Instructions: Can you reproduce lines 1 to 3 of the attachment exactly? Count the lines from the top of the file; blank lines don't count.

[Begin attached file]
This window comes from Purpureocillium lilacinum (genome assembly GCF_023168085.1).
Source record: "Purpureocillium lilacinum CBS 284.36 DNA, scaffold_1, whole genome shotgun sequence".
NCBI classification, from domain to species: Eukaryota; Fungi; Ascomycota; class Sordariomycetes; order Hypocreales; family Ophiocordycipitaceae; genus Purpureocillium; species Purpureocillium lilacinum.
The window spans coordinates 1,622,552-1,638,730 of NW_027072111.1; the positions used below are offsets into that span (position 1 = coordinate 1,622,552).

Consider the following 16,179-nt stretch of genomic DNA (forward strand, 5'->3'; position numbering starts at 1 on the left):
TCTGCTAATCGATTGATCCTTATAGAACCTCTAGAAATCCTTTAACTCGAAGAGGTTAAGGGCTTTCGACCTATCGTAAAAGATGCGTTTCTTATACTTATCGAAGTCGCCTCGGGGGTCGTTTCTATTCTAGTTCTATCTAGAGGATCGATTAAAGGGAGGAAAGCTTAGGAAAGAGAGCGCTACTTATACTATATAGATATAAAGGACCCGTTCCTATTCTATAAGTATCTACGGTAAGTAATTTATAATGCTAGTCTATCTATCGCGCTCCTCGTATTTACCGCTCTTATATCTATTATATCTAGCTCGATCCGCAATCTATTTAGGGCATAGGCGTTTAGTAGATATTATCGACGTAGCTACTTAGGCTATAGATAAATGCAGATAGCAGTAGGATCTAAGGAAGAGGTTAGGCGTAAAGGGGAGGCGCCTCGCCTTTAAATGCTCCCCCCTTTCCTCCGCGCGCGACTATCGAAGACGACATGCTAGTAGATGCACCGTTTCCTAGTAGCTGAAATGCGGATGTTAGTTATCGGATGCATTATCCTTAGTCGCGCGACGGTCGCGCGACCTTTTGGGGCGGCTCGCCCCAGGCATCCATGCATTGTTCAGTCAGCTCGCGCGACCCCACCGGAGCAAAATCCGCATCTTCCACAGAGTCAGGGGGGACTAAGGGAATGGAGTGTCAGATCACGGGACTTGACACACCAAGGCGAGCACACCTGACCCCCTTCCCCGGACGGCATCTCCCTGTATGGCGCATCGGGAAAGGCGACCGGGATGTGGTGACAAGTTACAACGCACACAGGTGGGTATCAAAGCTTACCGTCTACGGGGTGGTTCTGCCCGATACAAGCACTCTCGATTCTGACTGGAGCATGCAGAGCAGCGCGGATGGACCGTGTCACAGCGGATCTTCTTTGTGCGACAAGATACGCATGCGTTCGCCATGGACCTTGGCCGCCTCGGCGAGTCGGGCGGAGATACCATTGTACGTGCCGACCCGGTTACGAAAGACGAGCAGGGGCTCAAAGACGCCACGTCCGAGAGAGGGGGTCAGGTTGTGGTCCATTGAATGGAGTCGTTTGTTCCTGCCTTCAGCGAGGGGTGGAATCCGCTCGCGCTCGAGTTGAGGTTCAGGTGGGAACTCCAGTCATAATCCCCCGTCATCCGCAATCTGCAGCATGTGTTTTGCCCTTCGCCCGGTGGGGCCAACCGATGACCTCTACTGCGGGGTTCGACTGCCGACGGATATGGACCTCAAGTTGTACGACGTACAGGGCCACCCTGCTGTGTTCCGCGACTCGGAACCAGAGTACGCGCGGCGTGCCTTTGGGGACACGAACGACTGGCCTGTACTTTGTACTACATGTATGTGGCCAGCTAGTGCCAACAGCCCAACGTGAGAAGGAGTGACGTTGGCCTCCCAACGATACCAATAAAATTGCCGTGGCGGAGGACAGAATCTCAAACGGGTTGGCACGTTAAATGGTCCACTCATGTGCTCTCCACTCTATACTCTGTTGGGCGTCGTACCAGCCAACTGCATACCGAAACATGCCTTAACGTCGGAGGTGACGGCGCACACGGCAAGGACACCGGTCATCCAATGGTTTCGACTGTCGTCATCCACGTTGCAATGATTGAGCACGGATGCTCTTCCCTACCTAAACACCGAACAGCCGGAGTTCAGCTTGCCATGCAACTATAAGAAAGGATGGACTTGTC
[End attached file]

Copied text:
This window comes from Purpureocillium lilacinum (genome assembly GCF_023168085.1).
Source record: "Purpureocillium lilacinum CBS 284.36 DNA, scaffold_1, whole genome shotgun sequence".
NCBI classification, from domain to species: Eukaryota; Fungi; Ascomycota; class Sordariomycetes; order Hypocreales; family Ophiocordycipitaceae; genus Purpureocillium; species Purpureocillium lilacinum.